A Royal rejection?

John Jeansonne
3 min readJun 10, 2022


Once the Queen is dead, might Australians dispense with moving right to “Long live the King”? Their country is 9,500 miles from their head of state. And it is not unkind to consider that Elizabeth II — at 96 and celebrating 70 years on the throne — before long will be shuffling off this mortal coil. Might it make sense for Aussies to finally dispense with flying the Union Jack on their national flag, to once and for all throw off the last vestiges of the British monarchy and declare themselves a republic?

The report that newly elected Australian prime minister Anthony Albanese has appointed his nation’s first “minister for the republic” has raised this possibility, though experts Down Under told the New York Times that the chances of ditching the royal family remain slim. (Even in the United Kingdom, there is some thought that the royal family increasingly feels like something from the historical attic. Garrison Keillor wondered in a recent essay about how the “English regard for monarchy is rather bewildering, paying people so much money to stand on a balcony and wave.”)

Anyway, my first real awareness of this plausible tipping point came while covering the 2000 Sydney Olympics, specifically when I stumbled onto the work of celebrated Australian troubadour John Williamson. His songs are filled with a passionate, folksy take on how apart his culture is from jolly old England, full of references to kangaroos, emus, gum trees (eucalyptus), kookaburras and Aussie slang.

“Surely it’s time that we got rid of the colonial flag,” Williamson said in introducing his tune “I Can’t Feel Those Chains Any Longer.” “For the time being, we can at least fly the fair-dinkum flag as a suggestion of what we might have.”

As a prop for his pub appearances around Australia during the two decades previous to that, Williamson had been designing alternative national flags to “keep the debate open,” as he put it on his website, “to get the right kind of Republic….”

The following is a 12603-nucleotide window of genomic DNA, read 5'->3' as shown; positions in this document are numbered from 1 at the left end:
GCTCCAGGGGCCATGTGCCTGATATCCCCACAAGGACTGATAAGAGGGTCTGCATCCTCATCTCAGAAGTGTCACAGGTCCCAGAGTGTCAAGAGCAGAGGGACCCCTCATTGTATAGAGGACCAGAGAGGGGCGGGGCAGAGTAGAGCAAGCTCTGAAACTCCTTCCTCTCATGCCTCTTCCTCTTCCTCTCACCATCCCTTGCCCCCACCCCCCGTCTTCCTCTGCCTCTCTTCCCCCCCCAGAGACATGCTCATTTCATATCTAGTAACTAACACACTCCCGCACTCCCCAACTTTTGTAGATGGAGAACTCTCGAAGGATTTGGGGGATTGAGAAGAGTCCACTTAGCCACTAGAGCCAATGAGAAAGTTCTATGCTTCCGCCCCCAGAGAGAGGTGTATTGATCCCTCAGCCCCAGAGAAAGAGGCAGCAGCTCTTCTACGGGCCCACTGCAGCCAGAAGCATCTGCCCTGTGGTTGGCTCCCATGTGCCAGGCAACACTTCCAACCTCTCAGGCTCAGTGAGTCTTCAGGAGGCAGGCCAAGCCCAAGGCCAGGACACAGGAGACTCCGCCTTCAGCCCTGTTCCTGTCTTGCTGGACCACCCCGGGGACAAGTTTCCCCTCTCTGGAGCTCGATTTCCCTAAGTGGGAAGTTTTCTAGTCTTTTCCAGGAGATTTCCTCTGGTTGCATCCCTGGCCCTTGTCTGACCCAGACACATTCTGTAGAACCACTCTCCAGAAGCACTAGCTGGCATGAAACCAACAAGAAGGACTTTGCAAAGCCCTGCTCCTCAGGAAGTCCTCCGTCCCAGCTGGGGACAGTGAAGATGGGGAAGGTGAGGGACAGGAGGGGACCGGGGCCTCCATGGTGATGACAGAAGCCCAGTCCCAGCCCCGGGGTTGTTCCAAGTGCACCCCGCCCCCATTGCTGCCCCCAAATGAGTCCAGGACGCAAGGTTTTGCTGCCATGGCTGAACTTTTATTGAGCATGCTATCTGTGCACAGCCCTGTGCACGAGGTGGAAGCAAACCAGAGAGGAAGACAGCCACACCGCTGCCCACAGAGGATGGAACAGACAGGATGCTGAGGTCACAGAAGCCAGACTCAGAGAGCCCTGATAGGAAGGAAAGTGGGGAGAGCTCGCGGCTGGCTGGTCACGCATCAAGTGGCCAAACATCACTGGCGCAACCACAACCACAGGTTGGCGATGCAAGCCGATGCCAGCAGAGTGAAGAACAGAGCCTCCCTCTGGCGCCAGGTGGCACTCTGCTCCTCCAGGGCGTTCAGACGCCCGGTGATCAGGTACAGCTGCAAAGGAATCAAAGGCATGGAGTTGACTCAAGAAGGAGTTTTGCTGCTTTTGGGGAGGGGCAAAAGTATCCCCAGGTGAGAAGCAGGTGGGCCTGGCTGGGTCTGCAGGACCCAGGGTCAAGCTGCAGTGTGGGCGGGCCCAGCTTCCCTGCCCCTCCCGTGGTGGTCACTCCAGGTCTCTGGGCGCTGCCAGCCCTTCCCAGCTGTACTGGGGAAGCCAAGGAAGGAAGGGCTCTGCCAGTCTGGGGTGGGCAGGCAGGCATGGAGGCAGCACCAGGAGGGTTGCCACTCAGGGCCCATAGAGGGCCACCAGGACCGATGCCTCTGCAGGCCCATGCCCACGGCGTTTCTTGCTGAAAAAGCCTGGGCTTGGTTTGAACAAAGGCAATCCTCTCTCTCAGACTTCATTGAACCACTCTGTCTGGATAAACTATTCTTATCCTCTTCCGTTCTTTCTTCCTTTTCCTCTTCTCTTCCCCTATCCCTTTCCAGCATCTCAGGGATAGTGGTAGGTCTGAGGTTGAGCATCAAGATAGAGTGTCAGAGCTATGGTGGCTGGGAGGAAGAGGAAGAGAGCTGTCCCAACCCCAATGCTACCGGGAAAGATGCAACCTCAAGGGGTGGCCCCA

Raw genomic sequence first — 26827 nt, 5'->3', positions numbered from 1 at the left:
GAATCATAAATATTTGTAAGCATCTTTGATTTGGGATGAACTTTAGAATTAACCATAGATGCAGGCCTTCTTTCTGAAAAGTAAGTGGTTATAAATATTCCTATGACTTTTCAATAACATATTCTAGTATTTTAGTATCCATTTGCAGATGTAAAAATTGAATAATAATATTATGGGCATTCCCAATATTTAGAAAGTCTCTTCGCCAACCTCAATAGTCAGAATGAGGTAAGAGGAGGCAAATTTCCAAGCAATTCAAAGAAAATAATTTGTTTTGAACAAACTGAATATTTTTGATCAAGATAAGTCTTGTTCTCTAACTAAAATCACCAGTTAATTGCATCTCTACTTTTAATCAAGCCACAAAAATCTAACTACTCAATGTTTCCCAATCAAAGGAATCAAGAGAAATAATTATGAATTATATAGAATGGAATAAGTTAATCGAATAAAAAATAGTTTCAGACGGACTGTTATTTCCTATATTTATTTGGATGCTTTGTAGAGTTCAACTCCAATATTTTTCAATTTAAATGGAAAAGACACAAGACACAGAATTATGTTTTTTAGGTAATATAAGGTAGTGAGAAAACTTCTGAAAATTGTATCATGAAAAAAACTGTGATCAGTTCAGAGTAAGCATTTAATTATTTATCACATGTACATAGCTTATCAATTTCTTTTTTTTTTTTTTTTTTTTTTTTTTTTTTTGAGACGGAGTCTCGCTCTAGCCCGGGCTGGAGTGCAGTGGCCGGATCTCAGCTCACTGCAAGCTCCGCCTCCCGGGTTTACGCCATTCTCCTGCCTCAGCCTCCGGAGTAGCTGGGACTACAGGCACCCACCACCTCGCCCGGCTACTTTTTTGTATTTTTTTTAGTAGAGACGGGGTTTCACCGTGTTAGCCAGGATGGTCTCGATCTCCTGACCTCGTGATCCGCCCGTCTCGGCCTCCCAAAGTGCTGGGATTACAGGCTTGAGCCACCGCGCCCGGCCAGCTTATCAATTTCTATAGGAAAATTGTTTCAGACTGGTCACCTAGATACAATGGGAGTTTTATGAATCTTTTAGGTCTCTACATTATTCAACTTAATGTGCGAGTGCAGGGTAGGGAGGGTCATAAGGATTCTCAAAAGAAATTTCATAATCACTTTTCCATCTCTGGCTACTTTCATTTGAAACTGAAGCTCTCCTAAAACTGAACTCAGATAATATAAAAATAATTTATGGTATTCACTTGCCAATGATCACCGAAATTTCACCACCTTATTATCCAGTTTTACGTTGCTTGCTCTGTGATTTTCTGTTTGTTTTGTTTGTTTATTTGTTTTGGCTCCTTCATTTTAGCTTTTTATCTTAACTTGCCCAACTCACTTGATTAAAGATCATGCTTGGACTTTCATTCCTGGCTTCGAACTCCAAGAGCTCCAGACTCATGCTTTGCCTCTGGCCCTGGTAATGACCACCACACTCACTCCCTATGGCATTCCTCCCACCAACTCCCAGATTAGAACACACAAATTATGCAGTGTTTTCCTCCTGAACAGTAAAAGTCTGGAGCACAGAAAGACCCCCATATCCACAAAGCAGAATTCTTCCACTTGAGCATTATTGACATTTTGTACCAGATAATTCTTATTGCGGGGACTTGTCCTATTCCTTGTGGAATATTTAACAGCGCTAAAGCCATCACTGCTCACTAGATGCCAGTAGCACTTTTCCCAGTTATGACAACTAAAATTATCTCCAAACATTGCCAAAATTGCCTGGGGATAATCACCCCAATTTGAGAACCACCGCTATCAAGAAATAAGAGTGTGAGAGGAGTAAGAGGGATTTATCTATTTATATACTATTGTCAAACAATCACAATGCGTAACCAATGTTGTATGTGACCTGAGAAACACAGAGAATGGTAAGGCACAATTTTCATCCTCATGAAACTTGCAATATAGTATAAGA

He made clear that “if my dream of purely Australian flags is seen to be anti-British, then I am sorely misunderstood.” But it had been 100 years since Australia gained its independence, and more than 200 years since the British had landed at Botany Bay on the island’s Southeast shore and established a penal colony there (among the Indigenous folks who had been around for 65,000 years). Williamson sang….

I can’t feel those chains any longer, can you?/I’m footloose and free/

I can’t see the sense in red, white and blue/It’s still Union Jack to me.

His call was not for revolution but for an overdue separation from the crown. As long ago as 1984, Ninian Stephen, then Australia’s governor-general — the Queen’s largely ceremonial representative — proclaimed green and gold, which had been popularly embraced by Australian sports teams since the 1800s, to be the nation’s official colors. Williamson sang….

Glory to Australia/Glory to the green and gold/

We’ve come a long way from Botany Bay/And we’re two hundred years old.

Of course Australia is not the only British commonwealth still around, most of them former colonies or dependencies of those colonies. There are 54! And Elizabeth II still is technically the majordomo to all. But only Australia and New Zealand retain the Union Jack symbol on their flags. Canada, for instance, moved on to the Maple Leaf flag in 1965.

As the Beatles sang around that time, “Her majesty’s a pretty nice girl….” But it does seem that the Queen now is something of a lame duck. To her Aussie subjects, a lame platypus?



John Jeansonne

Long Island Newsday sports journalist for 44 years, currently a freelance writer and adjunct professor at Hofstra University.